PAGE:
“I think one of the challenges that AI has is it’s been a promise for the last 50 or 60 years,” Simpson said. “Hollywood has promised this ‘magic future world,’ so there’s a lot of pre-existing ideas around what this will be and should be. We’re just starting to see in the last five years this being used by businesses at scale to solve real problems. So people are having to learn what’s ‘magic’ and what’s [really available] ‘now.’ The other side is figuring out what problems to apply this to; it’s just a tool. For example, I can sell you a knife but the magic happens when you as a chef have to apply it to build a masterful dinner.

“It’s up to our customers and the users to make that magic happen and apply it to particular industries and business problems. You have to understand how the tool works and what you can do with it, and to understand the limitations. Then, you must decide how you want to take the tool and apply it to a problem you care about.”

It’s not just for coders or computer scientists.

In fact, IBM has designed Watson so specifically to help businesspeople and marketers (rather than replace them) that it enables non-technical folks to create AI software.

Anyone can begin playing around with the Watson technology for free by going to the IBM Watson site and creating a Blue Mix account. IBM’s Learning Lab contains a bevy of resources to help you understand a few use cases and get started, even if you’re not a programmer. In fact Simpson, who is IBM’s director of product management, doesn’t come from a tech background.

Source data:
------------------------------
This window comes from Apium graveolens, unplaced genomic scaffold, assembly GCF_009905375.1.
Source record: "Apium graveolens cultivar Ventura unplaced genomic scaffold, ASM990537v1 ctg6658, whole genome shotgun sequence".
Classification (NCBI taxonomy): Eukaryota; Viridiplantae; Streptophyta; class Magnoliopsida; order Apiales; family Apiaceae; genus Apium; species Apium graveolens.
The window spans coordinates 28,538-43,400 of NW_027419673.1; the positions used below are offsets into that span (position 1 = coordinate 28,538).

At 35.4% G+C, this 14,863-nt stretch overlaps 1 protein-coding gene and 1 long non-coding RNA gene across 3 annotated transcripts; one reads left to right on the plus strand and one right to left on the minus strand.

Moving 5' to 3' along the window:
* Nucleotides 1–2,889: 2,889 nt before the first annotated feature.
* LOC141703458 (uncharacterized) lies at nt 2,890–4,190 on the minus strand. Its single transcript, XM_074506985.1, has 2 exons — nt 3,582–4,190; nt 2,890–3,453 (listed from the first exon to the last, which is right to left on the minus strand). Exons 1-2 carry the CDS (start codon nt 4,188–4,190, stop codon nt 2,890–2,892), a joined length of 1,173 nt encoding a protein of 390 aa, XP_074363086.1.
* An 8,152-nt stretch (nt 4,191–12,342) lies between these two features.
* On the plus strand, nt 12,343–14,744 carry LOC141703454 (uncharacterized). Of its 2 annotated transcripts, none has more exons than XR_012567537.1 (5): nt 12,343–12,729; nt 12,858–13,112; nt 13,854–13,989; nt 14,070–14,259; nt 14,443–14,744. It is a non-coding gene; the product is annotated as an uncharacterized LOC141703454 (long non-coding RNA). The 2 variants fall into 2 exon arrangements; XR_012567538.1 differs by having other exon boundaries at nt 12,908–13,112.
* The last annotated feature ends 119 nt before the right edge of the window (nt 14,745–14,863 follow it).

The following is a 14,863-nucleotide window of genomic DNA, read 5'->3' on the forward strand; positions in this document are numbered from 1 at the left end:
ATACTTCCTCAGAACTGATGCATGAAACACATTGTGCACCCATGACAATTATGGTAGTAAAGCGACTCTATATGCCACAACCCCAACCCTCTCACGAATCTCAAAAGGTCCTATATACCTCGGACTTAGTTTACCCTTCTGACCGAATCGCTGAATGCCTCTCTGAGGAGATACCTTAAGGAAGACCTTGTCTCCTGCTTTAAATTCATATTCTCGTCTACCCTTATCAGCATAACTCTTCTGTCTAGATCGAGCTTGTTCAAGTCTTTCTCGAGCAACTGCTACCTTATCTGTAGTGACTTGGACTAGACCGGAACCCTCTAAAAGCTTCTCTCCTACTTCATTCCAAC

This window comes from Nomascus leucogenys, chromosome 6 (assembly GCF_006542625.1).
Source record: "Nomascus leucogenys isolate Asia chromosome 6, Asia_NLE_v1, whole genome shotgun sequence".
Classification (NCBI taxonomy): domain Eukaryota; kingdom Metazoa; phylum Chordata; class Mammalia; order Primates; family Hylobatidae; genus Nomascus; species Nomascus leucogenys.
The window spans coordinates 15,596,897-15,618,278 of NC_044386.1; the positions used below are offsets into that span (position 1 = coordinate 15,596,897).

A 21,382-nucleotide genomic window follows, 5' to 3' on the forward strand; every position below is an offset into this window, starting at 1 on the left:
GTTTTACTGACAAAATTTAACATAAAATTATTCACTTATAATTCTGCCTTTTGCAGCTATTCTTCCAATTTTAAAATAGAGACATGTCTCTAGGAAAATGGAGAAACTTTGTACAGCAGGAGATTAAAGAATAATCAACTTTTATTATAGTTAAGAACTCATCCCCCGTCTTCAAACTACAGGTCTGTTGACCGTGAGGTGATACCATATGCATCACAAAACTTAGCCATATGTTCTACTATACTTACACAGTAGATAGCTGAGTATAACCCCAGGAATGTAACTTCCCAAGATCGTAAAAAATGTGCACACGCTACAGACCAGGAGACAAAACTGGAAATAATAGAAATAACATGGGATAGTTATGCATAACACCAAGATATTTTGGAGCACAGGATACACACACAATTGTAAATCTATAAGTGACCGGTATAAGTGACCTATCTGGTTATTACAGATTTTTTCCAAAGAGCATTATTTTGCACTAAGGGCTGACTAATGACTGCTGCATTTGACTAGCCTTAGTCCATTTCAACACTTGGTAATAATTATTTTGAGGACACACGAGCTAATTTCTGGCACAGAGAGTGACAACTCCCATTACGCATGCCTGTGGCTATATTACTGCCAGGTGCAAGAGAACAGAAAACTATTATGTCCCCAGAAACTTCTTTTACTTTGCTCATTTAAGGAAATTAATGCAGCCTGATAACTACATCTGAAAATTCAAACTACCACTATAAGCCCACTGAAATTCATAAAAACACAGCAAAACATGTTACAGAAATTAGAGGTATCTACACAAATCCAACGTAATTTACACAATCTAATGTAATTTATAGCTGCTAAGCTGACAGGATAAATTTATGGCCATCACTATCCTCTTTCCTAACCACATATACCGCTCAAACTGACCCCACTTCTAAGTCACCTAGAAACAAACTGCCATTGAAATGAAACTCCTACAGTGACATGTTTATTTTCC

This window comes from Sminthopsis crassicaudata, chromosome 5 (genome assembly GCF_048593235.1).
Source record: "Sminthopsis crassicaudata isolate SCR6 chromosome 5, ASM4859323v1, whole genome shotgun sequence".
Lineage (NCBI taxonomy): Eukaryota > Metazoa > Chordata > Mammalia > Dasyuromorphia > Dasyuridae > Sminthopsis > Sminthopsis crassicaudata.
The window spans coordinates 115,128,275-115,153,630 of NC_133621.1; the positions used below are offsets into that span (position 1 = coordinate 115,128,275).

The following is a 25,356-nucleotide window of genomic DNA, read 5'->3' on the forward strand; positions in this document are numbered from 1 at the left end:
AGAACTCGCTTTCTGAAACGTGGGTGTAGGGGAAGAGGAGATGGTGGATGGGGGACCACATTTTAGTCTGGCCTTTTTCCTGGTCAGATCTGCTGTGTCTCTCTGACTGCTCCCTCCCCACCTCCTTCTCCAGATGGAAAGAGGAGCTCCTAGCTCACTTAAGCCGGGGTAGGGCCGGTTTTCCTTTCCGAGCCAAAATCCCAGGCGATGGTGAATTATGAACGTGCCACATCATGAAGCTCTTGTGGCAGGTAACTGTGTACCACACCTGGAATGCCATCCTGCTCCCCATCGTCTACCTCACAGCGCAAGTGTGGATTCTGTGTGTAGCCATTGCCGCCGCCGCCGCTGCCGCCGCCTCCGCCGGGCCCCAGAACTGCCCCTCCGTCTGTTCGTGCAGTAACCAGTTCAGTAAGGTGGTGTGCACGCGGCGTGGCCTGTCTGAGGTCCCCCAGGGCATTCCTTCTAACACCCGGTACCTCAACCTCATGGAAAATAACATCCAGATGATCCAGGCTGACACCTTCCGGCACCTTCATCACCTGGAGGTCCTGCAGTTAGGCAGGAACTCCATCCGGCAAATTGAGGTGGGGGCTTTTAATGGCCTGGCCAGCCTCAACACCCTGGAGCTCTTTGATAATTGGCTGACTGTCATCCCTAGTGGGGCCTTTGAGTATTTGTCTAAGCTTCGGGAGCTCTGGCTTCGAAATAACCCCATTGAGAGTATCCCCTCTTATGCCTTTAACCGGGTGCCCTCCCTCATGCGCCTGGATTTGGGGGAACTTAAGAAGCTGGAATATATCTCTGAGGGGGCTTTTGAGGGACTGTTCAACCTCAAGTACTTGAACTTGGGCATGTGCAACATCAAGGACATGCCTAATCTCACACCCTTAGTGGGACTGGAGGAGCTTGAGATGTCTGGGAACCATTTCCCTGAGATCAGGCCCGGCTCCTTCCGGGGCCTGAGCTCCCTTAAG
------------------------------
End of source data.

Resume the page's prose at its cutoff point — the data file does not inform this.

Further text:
“There’s an idea that this is hard, but I have a Liberal Arts degree,” Simpson said. “I don’t code on a regular basis, but I use AI and can use these developer tools.

“As an example, I got tired of people asking me the same question over and over so I built a chatbot. An hour later, I was done. I want to dispel the myth that this is hard or expensive. These APIs are inexpensive and can scale as you grow.”

Regardless of your role as a marketer, you’re likely going to come across AI in more than one way in the next couple of years. You can either be an adopter and adapt to these changes as they become the norm; or, if you’re an entrepreneur interested in leveraging the next wave of opportunity, it may be time to put on your developer hat.

Kickstart Your Startup By Taking Marketing Notes from Crowdfunding Successes